That's because the "traditional finance sector" has shedded jobs, or moved them out of Brooklyn or remotely, so Forest City has had to scramble to find smaller tenants for MetroTech.

It's interesting that Gilmartin did not directly answer the question about a major company moving its headquarters to Brooklyn--surely Greenland Forest City, if it builds more than a million square feet of office space in the B4 tower and at Site 5 (aka the "Brooklyn Behemoth," for now on hold), would want an anchor tenant.

Biggest challenges

Asked about the biggest threats, Gilmartin cited rising land prices and the absence of the 421-a tax break:
You can’t build unless you have a tax benefit. Without it, you can’t make the numbers work. So you have to offer a combination of “as of right” benefits, including reduced energy costs and relocation benefits. Those benefits are essential to making the numbers work. It still costs the same amount to build a new building in Brooklyn as it does in Manhattan, but we have to factor 30 percent less in rent. To remove these kinds of benefits, which are renewable every few years because it’s a legislative process, would be a death knell for the emerging office market in Downtown Brooklyn.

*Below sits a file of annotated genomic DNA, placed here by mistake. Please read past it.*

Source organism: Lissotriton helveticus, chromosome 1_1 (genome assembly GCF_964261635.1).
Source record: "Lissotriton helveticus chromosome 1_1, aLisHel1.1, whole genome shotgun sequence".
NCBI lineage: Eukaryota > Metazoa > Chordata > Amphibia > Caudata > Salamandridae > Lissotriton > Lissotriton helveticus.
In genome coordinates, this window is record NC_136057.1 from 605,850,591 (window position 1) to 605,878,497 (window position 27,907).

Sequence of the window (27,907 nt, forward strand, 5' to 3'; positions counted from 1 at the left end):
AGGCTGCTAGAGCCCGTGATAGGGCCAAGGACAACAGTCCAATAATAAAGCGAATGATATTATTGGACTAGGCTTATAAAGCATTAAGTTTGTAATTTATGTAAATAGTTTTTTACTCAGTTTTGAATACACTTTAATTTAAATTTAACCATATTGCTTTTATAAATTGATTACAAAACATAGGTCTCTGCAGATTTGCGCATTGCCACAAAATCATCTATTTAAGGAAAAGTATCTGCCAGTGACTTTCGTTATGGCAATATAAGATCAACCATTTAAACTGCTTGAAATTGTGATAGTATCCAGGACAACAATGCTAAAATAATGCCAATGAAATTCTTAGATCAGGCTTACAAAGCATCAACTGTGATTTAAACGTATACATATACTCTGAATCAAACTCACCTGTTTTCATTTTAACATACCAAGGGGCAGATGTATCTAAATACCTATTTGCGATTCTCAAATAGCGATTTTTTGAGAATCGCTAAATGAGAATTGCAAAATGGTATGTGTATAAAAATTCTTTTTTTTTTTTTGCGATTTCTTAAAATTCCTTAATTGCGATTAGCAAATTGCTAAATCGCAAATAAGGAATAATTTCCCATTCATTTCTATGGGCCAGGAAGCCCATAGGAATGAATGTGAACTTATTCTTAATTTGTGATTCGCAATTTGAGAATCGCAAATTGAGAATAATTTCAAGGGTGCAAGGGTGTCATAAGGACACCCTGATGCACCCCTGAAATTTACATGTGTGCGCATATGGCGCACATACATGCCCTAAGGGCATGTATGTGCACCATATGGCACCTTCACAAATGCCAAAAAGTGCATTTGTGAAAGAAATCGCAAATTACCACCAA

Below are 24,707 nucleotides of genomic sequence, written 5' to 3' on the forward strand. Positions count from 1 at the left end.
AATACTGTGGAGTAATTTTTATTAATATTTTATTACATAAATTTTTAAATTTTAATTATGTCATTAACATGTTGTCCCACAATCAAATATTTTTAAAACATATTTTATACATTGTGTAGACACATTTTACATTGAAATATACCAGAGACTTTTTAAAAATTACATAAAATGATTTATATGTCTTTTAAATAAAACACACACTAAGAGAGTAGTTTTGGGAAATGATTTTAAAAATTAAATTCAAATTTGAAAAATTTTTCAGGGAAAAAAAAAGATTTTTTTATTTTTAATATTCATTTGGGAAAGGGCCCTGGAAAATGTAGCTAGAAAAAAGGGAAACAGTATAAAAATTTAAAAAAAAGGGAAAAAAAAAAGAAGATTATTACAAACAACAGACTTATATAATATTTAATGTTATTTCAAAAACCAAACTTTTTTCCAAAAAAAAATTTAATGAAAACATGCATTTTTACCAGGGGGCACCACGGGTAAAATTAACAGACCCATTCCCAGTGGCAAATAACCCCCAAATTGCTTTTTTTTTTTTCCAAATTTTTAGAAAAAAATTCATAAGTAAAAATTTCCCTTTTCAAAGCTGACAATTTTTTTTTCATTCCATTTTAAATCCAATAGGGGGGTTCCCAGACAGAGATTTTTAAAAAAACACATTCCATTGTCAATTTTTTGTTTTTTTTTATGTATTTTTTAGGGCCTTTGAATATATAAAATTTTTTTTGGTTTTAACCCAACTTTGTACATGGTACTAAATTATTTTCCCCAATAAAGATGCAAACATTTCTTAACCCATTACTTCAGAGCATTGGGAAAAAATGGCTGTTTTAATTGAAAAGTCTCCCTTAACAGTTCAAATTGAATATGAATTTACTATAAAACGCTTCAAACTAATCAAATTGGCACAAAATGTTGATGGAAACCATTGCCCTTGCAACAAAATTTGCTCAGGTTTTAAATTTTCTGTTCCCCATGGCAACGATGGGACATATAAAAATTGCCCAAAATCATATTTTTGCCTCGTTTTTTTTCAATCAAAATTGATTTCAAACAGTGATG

Land prices "are being driven up so much by demand"? She can't really complain. Didn't Forest City sell a development site at 625 Fulton for a nice sum? And doesn't Greenland Forest City control a whole bunch of development sites?

Gilmartin, like the Downtown Brooklyn Partnership she co-chairs, seeks permanent incentives to make the numbers work. Perhaps we won't see office towers rise in Atlantic Yards/Pacific Park until those benefits are renewed and/or made permanent.

What's next?

Asked about upcoming deals, Gilmartin responded:
Obviously we’ve got our work cut out for us over in Pacific Park, but I’m a big believer in the office market. Brooklyn is ready for a sophisticated office tower; the idea that it could be built on Flatbush and look straight across at the Manhattan Bridge would be ideal... There’s some unused air rights that NYU has in that [MetroTech] area that could be interesting.
"Brooklyn is ready for a sophisticated office tower" sounds like "we're ready to build at Site 5," with our Shanghai government-owned partner/overseer, as long as the state agrees and we can put some expensive condos on top.

As for "some unused air rights that NYU has," well, that was a key, I suspected, to the amazingly under-the-radar 2008 absorption by NYU of Polytechnic University (which then became NYU Poly, then, after a donation, was renamed NYU Tandon).

Pinsky's take

The Real Deal Q&A is also worth reading for the answers from RXR Realty's Seth Pinsky, a former city official, who talks about how the Brooklyn office market has grown because it's closer to the workforce, how office buildings may become more attractive if residential rates soften, and why he likes the mayor's proposal for transit expansion (others disagree).